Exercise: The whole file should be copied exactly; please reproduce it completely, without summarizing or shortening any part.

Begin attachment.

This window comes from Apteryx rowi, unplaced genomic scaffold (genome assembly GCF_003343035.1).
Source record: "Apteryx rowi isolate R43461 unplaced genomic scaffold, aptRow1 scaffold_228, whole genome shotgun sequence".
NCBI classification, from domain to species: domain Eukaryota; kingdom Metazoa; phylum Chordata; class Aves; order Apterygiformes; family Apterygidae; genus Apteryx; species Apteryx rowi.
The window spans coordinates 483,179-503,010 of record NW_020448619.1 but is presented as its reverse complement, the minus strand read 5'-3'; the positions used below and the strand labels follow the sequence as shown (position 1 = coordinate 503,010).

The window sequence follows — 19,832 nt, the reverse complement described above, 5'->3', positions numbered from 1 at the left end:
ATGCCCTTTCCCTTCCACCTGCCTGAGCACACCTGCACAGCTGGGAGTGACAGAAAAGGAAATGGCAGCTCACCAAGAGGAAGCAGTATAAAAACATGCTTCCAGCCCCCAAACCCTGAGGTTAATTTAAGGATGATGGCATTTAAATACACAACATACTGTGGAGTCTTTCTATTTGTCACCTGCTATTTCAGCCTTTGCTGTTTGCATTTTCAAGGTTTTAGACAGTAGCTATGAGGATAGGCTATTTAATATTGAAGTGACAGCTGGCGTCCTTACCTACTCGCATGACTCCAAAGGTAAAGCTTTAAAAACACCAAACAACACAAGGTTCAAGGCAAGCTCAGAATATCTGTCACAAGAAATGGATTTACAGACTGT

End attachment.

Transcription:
This window comes from Apteryx rowi, unplaced genomic scaffold (genome assembly GCF_003343035.1).
Source record: "Apteryx rowi isolate R43461 unplaced genomic scaffold, aptRow1 scaffold_228, whole genome shotgun sequence".
NCBI classification, from domain to species: domain Eukaryota; kingdom Metazoa; phylum Chordata; class Aves; order Apterygiformes; family Apterygidae; genus Apteryx; species Apteryx rowi.
The window spans coordinates 483,179-503,010 of record NW_020448619.1 but is presented as its reverse complement, the minus strand read 5'-3'; the positions used below and the strand labels follow the sequence as shown (position 1 = coordinate 503,010).

The window sequence follows — 19,832 nt, the reverse complement described above, 5'->3', positions numbered from 1 at the left end:
ATGCCCTTTCCCTTCCACCTGCCTGAGCACACCTGCACAGCTGGGAGTGACAGAAAAGGAAATGGCAGCTCACCAAGAGGAAGCAGTATAAAAACATGCTTCCAGCCCCCAAACCCTGAGGTTAATTTAAGGATGATGGCATTTAAATACACAACATACTGTGGAGTCTTTCTATTTGTCACCTGCTATTTCAGCCTTTGCTGTTTGCATTTTCAAGGTTTTAGACAGTAGCTATGAGGATAGGCTATTTAATATTGAAGTGACAGCTGGCGTCCTTACCTACTCGCATGACTCCAAAGGTAAAGCTTTAAAAACACCAAACAACACAAGGTTCAAGGCAAGCTCAGAATATCTGTCACAAGAAATGGATTTACAGACTGT